Archbishop Eamon Martin has said that the Churches could have done more to aid peace and reconciliation in Ireland.
Speaking at a service of reflection and hope in Armagh this morning (Thursday), Archbishop Martin referred to the centenary of partition saying: “When I look back on what happened on this island in 1921, like many others in my community and tradition, I do so with a deep sense of loss; and also sadness.
“For the past 100 years partition has polarised people on this island. It has institutionalised difference, and it remains a symbol of cultural, political and religious division between our communities,” he said.
Dr Martin was joined at the ceremony in St Patrick’s Church of Ireland Cathedral by leaders of the other Christian traditions on the island to reflect on both partition and th creation of the northern state a century ago.
The ceremony became controversial after President Michael D. Higgins declined an invitation insisting that the event had become political – a claim rejected by the Church leader.
The 300 guests included Minister for Foreign Affairs Simon Coveney, Government Chief Whip Jack Chambers and Britain’s Prime Minister Boris Johnson.
Archbishop Martin said: “Today I reflect as a Church leader on the last 100 years. I have to face the difficult truth that perhaps we in the Churches could have done more to deepen our understanding of each other and to bring healing and peace to our divided and wounded communities,” he said.
In a ceremony marked by hope, the congregation heard pleas from young people born after the 1998 Good Friday Agreement who have only known peace not to abandon the work of reconciliation.
Students from Catholic, controlled and integrated schools spoke of the hopes they have for a better life.
Church of Ireland Archbishop of Armagh John McDowell took up the theme of the Churches working for reconciliation. “I am sorry that as disciples of Jesus Christ, we didn’t do more to become peacemakers, or at least to speak peace into the situation. Too often we allowed the attitudes around us to shape our faith, rather than the other way around.
“That’s certainly what I mean when I say we have too often been captive Churches,” he said.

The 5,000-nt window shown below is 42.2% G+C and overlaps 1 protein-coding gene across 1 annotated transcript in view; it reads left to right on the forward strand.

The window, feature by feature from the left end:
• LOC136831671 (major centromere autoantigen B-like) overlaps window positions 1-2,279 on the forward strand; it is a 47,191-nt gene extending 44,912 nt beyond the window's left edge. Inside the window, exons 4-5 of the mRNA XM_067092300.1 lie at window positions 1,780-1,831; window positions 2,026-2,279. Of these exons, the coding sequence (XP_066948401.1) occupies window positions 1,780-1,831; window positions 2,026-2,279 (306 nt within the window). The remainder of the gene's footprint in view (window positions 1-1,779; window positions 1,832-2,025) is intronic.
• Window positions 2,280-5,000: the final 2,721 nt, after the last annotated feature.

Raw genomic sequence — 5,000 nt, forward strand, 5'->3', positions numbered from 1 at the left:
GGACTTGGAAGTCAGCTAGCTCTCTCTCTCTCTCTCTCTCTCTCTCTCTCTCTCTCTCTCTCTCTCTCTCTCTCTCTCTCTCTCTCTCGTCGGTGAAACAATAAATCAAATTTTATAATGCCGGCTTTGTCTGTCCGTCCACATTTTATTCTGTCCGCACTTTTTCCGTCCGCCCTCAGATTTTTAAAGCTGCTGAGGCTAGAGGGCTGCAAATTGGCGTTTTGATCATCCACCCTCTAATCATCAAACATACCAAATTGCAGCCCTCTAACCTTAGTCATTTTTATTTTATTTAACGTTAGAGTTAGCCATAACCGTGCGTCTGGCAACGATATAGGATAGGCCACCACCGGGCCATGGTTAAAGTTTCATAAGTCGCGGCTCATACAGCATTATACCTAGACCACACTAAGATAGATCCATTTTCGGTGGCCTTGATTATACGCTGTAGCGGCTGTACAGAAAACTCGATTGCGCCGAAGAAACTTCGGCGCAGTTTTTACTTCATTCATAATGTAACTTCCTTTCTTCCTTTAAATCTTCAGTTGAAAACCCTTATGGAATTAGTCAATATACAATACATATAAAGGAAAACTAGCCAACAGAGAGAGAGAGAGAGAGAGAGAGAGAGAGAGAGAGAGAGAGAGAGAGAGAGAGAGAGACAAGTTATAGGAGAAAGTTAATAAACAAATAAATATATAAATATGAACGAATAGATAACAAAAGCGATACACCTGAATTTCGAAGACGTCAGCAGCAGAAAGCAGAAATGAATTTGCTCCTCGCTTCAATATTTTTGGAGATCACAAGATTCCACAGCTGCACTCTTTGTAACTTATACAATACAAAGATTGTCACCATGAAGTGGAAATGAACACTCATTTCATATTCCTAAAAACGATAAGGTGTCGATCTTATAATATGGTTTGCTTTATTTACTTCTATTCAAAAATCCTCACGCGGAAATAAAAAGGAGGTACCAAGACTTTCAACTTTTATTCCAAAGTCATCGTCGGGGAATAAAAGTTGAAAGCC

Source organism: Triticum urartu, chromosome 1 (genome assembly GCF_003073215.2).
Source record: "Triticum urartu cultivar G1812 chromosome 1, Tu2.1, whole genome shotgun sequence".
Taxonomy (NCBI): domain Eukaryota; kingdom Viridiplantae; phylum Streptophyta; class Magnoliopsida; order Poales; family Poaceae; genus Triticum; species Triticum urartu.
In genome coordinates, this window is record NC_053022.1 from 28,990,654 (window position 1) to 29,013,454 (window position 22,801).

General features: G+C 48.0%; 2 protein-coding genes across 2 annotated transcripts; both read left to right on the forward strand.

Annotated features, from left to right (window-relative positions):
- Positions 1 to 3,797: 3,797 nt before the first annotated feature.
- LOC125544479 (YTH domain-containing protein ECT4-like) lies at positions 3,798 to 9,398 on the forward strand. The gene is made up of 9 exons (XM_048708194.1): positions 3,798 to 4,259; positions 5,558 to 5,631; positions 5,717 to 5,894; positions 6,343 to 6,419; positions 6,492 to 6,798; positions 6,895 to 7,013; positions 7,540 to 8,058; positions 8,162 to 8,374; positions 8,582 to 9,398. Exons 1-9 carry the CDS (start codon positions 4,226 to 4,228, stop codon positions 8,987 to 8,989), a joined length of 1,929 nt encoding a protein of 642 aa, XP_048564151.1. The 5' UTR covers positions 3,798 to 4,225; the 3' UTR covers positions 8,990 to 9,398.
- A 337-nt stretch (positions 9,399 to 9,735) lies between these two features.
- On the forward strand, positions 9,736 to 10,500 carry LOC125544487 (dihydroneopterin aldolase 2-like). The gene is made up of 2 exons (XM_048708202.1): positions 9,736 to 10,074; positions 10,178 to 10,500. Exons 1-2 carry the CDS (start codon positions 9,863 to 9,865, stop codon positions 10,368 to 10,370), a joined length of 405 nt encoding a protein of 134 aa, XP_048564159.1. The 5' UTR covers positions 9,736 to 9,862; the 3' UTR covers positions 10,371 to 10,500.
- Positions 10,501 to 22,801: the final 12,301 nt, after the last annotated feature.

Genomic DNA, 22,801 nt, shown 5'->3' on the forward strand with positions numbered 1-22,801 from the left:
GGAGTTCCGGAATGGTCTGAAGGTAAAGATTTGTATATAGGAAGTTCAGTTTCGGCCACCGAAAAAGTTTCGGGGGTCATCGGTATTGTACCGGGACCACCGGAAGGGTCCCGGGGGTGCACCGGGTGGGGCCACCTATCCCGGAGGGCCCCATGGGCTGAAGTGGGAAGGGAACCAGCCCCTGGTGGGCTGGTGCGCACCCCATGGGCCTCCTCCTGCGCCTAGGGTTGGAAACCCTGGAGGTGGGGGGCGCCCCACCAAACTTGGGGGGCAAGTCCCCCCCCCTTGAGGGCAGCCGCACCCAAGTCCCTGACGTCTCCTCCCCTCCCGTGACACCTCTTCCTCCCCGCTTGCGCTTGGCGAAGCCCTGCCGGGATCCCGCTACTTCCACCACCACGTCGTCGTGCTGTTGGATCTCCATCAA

The Presbyterian Moderator Dr David Bruce said he had “mixed feelings” looking back over the last 100 year. “Northern Ireland is my home too, and I love it. But I lament the physical and emotional pain which has been caused over this last century to so many people by violence and the words which lead to violence.
“Sadly such things remain, and not only on this island. In hope, we long for a day when, as the Apostle John describes it, God will wipe every tear from our eyes, and there will be no more death, or mourning, or crying or pain,” Dr Bruce said.
Delivering the sermon, the President of the Methodist Church in Ireland Dr Sahr Yambasu used the example of St Patrick’s as a model of reconciliation.
He recalled how St Patrick had been brought to Ireland and enslaved as an act of violence.
“Patrick had every reason to hate the Irish and seek for vengeance. But he didn’t. Instead, he forgave and was forgiven. Consequently, the history of this place could be summarised in one word: grace – unmerited concern for the good of the other.
“For us Christians, grace is a gift. That gift is a person. Jesus Christ is his name. He is the gift of God to St Patrick. It is that gift that made him return to Ireland not to hold the past against the people of Ireland, but to hold before them the possibility of a mutually enhanced future: a future devoid of recriminations and unjust relationships; and a future imbued with and infused by grace,” he said.
Dr Yambasu insisted that: “reconciliation refuses to see people through any other lens other than how God sees them – as made in his image”.
Dr Ivan Patterson, President of the Irish Council of Churches said that “while it is important that we continue to show leadership to our young people by coming together as Church leaders, we recognise that our failure, even to talk well together about the ways in which the past continues to affect us all, hampers them in addressing that unfinished work of peace so important for the future.
“We have heard their voices clearly and powerfully today, we need to learn from their example. They are a generation who want to build peace, a generation who respect and care for this planet in solidarity with the poorest and most vulnerable here and around the world.
“As a disciple of Jesus with my brothers and sisters I commit myself to supporting that generation, even where that means that we must sacrifice some things which were important in the past for the sake of those generations who are to come,” he said.
Britain’s Queen Elizabeth II had been due to participate in Thursday’s service. However, on the eve of the event a communique from Buckingham Palace said that the 95-year-old monarch had reluctantly accepted medical advice to rest rather than travel to the North for the event.
Michael Kelly in Armagh.